Category: Digital

3 Critical Skills Required for Epic Leadership in The Digital Age

Over the past decade the world propelled like a rocket ship into the digital age. Everything we do, from purchasing products and services, to working from home, we do through technology. Smartphones and devices have become extensions of our body. Data has become an asset for organizations, and an improved digital customer experience is one of the best ways to differentiate products and services. Experience is the new currency.

Yet with all the wonderful opportunities the digital revolution brings, it also brings challenges. Many organizations struggle to transform their business to a digital model, and the adoption of Big Data and AI (Artificial Intelligence) continues to be a major challenge. 

To confront these challenges and opportunities, we need leaders with the right skills. Here are 3 critical skills required for epic leadership in the digital age:

1. Business Imagination – Often the biggest roadblock to digital success is business imagination. As an example, most data analytics projects fail because companies neglect to connect the analytics to business value. It’s not enough to focus only on analytics output, tools, and technologies. Leaders must find ways for human intelligence and machine intelligence to work together. As I learned from Professor Ravi Bapna in the Carlson Executive Education program, “The future belongs to those (individuals, leaders, business units, societies, countries) that optimize the man-machine duality!”.

“It’s not enough to focus only on analytics output, tools, and technologies. Leaders must find ways for human intelligence and machine intelligence to work together”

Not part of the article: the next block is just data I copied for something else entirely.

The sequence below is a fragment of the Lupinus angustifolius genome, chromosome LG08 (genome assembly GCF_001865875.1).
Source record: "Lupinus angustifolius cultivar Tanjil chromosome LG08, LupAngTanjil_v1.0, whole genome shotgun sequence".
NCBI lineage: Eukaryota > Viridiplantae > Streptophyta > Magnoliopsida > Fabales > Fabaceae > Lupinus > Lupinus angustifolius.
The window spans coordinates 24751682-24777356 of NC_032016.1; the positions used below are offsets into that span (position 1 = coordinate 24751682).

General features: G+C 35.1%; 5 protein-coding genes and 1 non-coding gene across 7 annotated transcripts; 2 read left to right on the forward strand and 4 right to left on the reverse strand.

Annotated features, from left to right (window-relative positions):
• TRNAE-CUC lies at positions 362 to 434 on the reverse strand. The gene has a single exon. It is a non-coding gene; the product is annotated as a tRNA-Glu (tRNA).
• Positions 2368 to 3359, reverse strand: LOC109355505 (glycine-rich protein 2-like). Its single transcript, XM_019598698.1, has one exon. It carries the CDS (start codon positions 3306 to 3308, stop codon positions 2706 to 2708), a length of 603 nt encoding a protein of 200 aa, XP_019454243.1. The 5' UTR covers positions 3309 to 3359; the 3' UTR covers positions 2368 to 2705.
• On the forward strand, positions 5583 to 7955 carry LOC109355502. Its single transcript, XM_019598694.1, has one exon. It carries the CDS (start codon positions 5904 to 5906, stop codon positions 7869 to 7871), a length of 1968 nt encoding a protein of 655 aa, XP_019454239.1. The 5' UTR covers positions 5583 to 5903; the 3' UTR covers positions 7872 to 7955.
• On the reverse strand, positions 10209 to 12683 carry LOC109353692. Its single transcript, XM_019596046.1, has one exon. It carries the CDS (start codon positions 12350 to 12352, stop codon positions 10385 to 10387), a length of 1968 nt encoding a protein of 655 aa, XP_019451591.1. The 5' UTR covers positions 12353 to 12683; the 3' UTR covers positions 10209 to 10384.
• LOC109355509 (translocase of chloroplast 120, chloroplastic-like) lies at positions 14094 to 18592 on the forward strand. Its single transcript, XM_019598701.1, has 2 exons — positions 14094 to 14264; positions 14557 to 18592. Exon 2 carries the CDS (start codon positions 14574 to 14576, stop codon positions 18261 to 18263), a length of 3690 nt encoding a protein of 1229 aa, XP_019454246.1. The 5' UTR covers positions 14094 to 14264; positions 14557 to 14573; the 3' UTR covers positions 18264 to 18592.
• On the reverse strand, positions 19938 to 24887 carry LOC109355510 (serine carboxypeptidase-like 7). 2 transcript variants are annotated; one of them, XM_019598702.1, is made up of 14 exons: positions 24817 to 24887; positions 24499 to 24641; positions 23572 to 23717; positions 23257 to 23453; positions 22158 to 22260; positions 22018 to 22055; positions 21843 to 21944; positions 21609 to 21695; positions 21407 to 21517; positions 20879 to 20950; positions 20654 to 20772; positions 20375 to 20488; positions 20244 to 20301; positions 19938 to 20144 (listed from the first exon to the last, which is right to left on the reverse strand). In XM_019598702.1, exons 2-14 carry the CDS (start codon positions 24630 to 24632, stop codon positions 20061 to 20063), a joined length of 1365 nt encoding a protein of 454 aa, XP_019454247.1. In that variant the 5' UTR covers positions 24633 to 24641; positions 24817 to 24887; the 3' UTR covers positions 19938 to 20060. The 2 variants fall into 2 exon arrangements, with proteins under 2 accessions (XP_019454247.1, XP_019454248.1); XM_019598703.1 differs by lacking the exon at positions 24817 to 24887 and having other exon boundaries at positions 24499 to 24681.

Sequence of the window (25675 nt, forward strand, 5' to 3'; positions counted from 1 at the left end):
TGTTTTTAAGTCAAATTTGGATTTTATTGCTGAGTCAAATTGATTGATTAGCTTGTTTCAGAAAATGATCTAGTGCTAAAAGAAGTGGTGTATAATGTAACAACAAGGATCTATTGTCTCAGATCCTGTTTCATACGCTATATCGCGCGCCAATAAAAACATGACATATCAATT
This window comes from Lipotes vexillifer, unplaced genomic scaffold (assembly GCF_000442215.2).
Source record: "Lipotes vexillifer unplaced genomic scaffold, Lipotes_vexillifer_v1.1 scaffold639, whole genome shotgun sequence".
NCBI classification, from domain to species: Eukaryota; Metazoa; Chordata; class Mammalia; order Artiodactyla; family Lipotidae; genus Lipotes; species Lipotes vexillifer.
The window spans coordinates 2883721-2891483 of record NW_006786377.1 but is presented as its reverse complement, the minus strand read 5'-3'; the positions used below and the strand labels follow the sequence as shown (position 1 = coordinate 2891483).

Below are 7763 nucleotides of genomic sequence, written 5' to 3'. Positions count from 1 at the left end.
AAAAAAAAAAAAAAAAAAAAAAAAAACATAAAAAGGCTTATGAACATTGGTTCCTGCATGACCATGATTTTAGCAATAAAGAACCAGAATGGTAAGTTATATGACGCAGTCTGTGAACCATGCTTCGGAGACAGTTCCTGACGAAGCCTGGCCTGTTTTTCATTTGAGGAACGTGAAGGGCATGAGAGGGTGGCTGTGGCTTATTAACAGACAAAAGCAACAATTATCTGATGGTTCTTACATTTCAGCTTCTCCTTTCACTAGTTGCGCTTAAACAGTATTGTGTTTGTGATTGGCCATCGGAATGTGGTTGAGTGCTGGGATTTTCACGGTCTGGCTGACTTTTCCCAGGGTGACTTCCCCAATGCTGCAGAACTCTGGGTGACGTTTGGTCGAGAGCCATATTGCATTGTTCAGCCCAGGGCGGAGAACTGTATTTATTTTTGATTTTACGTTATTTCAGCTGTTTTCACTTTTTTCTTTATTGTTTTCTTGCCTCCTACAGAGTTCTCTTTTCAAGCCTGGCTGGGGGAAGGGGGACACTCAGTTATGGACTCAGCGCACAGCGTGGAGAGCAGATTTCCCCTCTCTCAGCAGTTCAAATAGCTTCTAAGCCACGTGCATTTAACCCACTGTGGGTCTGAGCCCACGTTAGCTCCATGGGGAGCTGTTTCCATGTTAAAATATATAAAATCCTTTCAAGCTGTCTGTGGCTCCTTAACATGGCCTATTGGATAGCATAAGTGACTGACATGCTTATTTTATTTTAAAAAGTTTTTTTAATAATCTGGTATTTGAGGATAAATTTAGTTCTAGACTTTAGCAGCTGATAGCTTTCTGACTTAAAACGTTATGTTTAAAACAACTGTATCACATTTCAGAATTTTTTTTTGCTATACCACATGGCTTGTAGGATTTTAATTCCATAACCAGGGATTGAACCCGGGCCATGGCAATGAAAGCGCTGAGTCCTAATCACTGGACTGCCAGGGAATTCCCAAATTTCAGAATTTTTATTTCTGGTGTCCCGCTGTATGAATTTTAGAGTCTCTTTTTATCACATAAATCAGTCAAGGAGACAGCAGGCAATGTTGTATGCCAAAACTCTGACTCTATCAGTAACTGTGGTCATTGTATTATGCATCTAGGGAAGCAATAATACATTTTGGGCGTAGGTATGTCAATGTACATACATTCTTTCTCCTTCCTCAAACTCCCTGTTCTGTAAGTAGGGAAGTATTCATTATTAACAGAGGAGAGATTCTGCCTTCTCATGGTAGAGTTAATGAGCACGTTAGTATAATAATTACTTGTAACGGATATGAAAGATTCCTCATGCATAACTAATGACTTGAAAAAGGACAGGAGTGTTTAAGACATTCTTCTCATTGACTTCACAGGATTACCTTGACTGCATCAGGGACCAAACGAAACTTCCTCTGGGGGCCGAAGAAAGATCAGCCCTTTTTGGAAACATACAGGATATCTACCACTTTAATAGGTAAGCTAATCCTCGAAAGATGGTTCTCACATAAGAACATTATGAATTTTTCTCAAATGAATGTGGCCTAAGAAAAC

2. Empathy – Empathy is one of the pillars of emotional intelligence and when it comes to business, empathy is often misunderstood. I once had a professor in business school tell me empathy was not important for business success. That statement couldn’t be further from the truth. Today, employees feel high pressure to deliver. This stress increased tenfold with the effects of the pandemic.

Image by Gerd Altmann from Pixabay

Behind the financial targets and technologies, companies are made up of people. People are emotional beings who need to feel understood and cared for by their leaders. Performance, wellbeing, and results improve when leaders treat employees with empathy.  Empathy is good for business, and it is critical in the digital age.

3. Digital Savviness – Gone are the days when IT was an afterthought. Technology now has a seat at the table. Digital leaders must have a strong understanding of technology. They don’t need to know how to write code, but they need to have digital savviness. In a recent study conducted by MIT Sloan Management Review, they found that “large enterprises with digitally savvy executive teams outperformed comparable companies without such teams by more than 48% based on revenue growth and valuation”.


The digital age is here, and organizations need leaders with the right skills. Business imagination, empathy and digital savviness are three critical skills for today’s leaders. With these skills, leaders can take advantage of opportunities to reimagine their business and thrive in the digital age. 

About the Author: Mike MacIsaac is an IT program delivery consultant providing leadership for large business driven initiatives.  

3 Ways To Improve Cyber Security In Wake of Covid-19